The Russian army made a textbook case of the blunder of allowing Patton to run out of gas in September. For the next fifty years, they taught their generals to rush supplies and reinforcements to the brigades that have broken through enemy defenses instead of the brigades that have bogged down. Americans continued the mediocre policy of backing the weakest of their advancing columns and leaving the strongest columns to fend for themselves. Patton, the leading American theorist on the offensive use of armor, died before he could rewrite the military textbooks.
There is something in the heart of a mediocrity that panics when victory is at hand, and a bold move can seize the prize. The befuddled mediocrity grabs defeat out of the jaws of victory. In the case of the denial of gasoline to Patton and Bush's Supreme Court choices, cautious stalemate was preferred to victory. Like Patton, Bush had the right instrument, the right moment, and the right place. As Patton said, "All this will change very quickly, like a planet spinning off into the universe. A moment like this will not come again..." for a very long time.
President Bush had a great moment of destiny to make his mark on the judiciary for decades to come, and he threw it away. The challenge of destiny has come and gone, leaving him to regret his blundering moment of mediocrity for the remainder of his life. "The moving finger writes, and having writ moves on: nor all your piety and wit, shall lure it back to cancel half a line." The Rubaiyat of Omar Kayyam
Window dressing multiculturalism
The first and most obvious lesson of the president's blunder is that multiculturalism leads to mediocre thinking. General Eisenhower gave precedence to the international alliance over victory when he gave the gasoline to Montgomery instead of Patton. This is a classical example of how the calculations of multiculturalism can cause one to forget the goal.
President Bush's yearning to appoint a woman and a Hispanic to the high court is a perfect example of window-dressing as political propaganda. (Window dressing is a phrase borrowed from retail business and refers to making a sumptuous display in the front windows of stores.) When a president considers nominating a woman because she is a woman, or an Hispanic because he is an Hispanic, the window-dressing agenda muddies the waters of rational thought and obscures the goal. This agenda opens the door to mediocre thinking and the selection of mediocre candidates. The mediocre Alberto Gonzales was a front runner on Bush's short list of potential Hispanic candidates. Hispanics should be offended that Bush did not insist upon finding an outstanding Hispanic. The unqualified Harriet Miers is his female/evangelical candidate. Women and evangelicals should be offended that Bush did not insist upon a well qualified woman or a well qualified evangelical. Multiculturalism and cronyism crowd out considerations of qualification, merit, and excellence. For this reason, Multiculturalism serves a culture of mediocrity and discourages the pursuit of excellence.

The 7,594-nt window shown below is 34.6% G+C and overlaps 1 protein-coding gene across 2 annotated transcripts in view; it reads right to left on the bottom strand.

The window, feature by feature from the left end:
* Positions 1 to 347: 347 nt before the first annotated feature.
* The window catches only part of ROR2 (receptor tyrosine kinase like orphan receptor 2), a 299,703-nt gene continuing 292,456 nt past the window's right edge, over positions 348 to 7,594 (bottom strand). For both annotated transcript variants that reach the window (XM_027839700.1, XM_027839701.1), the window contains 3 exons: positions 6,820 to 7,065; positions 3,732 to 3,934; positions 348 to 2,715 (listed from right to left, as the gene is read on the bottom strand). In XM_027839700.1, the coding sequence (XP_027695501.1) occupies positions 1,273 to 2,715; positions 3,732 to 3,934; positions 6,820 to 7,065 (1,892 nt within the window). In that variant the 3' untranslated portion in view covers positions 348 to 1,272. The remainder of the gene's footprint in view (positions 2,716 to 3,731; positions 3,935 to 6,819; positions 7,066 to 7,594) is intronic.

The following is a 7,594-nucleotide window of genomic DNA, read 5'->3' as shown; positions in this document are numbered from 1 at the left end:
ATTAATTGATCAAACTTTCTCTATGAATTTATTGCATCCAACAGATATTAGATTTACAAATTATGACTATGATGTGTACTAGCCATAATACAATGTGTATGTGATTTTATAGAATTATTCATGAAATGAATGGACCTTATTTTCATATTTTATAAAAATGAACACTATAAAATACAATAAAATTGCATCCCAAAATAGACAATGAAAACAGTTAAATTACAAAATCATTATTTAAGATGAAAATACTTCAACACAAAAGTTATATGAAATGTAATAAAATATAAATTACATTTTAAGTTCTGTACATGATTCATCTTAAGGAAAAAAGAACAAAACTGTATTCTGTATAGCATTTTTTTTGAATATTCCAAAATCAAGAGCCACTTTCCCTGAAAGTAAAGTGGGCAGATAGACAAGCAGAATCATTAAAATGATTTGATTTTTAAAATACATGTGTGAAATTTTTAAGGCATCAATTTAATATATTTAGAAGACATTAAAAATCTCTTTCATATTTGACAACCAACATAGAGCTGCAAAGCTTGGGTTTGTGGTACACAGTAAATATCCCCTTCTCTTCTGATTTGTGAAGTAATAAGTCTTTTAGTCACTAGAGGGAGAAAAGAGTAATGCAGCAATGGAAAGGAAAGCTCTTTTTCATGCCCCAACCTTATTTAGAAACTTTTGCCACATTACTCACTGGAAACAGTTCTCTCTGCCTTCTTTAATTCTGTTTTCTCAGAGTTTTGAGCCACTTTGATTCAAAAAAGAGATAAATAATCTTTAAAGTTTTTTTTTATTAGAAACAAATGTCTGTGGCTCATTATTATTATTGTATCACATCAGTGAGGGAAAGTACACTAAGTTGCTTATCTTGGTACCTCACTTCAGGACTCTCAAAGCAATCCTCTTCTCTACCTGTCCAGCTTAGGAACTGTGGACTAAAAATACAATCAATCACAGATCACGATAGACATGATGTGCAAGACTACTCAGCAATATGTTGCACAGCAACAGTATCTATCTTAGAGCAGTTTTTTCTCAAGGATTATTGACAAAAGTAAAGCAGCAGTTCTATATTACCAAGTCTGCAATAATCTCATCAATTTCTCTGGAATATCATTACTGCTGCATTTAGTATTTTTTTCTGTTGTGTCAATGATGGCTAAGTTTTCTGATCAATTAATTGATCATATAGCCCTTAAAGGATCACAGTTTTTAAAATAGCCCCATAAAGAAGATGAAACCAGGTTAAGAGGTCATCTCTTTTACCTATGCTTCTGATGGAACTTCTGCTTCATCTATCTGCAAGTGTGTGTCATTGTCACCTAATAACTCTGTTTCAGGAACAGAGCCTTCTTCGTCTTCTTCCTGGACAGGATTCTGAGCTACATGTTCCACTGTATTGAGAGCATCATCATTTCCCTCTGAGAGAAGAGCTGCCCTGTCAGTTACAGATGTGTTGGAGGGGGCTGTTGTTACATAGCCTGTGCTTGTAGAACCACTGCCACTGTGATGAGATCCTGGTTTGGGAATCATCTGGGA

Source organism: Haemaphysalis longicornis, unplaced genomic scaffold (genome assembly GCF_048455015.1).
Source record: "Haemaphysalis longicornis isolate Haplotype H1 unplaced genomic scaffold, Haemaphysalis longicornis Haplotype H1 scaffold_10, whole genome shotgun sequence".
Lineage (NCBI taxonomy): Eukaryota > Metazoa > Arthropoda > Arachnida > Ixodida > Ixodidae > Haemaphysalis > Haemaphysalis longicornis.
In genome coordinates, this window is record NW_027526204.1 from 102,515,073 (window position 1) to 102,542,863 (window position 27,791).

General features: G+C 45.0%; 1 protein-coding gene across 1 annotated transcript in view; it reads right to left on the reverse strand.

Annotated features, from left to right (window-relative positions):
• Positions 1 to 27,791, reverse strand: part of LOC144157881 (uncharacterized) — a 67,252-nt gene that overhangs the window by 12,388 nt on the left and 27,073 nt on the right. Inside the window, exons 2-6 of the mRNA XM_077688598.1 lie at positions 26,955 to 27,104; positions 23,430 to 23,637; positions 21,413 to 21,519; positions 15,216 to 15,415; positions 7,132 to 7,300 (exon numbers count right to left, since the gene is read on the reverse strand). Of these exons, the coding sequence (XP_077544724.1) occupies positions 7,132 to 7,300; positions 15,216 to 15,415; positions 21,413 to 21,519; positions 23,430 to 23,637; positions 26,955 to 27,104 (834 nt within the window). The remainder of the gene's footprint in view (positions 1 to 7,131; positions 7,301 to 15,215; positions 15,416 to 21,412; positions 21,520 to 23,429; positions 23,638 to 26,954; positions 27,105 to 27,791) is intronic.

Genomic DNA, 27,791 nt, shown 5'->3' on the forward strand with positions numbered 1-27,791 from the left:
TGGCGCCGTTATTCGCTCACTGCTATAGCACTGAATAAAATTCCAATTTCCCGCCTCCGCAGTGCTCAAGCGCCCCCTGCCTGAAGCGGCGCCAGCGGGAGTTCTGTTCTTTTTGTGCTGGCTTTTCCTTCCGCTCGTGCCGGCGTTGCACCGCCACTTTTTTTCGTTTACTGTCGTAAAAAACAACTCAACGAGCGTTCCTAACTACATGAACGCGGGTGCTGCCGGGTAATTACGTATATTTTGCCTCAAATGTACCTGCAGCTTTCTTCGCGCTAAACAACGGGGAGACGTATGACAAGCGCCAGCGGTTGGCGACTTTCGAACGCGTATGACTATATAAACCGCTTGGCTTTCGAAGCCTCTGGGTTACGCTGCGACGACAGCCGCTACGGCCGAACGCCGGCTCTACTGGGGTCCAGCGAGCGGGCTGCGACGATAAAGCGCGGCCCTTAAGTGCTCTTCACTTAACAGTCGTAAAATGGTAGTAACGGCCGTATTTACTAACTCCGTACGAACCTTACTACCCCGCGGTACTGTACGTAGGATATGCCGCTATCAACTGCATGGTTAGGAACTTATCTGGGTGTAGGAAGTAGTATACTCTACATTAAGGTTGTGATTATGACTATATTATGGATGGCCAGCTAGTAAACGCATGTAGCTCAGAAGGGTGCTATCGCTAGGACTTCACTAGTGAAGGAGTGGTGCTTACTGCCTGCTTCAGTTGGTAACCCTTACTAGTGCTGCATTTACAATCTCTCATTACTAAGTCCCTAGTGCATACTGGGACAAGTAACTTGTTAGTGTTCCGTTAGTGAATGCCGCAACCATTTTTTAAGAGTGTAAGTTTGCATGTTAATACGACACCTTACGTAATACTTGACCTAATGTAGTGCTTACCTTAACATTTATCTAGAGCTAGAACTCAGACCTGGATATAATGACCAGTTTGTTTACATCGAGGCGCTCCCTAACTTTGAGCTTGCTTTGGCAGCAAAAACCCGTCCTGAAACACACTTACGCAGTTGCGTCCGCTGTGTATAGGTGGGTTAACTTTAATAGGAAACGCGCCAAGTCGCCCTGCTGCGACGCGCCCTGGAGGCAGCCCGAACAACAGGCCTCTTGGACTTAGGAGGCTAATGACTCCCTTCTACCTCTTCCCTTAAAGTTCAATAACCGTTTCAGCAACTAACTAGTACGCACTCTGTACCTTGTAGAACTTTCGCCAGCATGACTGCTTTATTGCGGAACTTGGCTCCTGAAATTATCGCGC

Bush counted himself clever, no doubt, by choosing a nominee who covered two categories of interest groups — women and evangelicals. The low pragmatism of that kind of calculation is unworthy of the selection process for the highest court in the land. Such petty conniving evinces an embarrassing mediocrity of mind. The blatantly political calculations reduce a human being to the status of label bearer for the identity politics menagerie. It is a little surprising that Harriet Miers is not embarrassed by the brazen stunt and her effrontery about claiming a seat at the high court. "Senators, vote for my confirmation because I am a woman. Vote for me because I am evangelical. Vote for me because I am an insider of the Bush team." "See here Miss Miers, what relevant experience do you have? Show me an example of your intellectual brilliance. Demonstrate your critical thinking skills. How about your legal scholarship? Explain how a judge ought to interpret the Constitution."
No discussion about experience, intellectual distinction, critical thinking, legal scholarship, or constitutional law went on between the president and Harriet, of course. What went on in the administration was schmoozing, lobbying, and scheming by political pygmies. "Gee, we will have a loyal judge in our pocket. And if the Democrats balk, we can accuse them of being anti-female and anti-evangelical." This wretched, unprincipled, sophomoric cleverness has a bad smell. How did this gaggle of naughty adolescents wiggle their way into power?
At this point, a passage from Gilbert & Sullivan's H.M.S. Pinafore comes to mind: "I always voted at my party's call and never thought of thinking for myself at all. I thought so little they rewarded me, by making me the ruler of the Queen's navy." Mindless loyalty is neither a qualification for Lord High Admiral or for Justice of the Supreme Court.
During the Nixon administration, Senator Roman Hruska supported the nomination of the mediocre G. Harold Carswell. Hruska admitted that Carswell was a mediocrity, but argued that mediocre Americans deserve representation on the court. How about retarded Americans or the insane? Should they not also have a seat on the court? Considering how many fools there are running around, how about a fool's seat complete with a harlequin costume?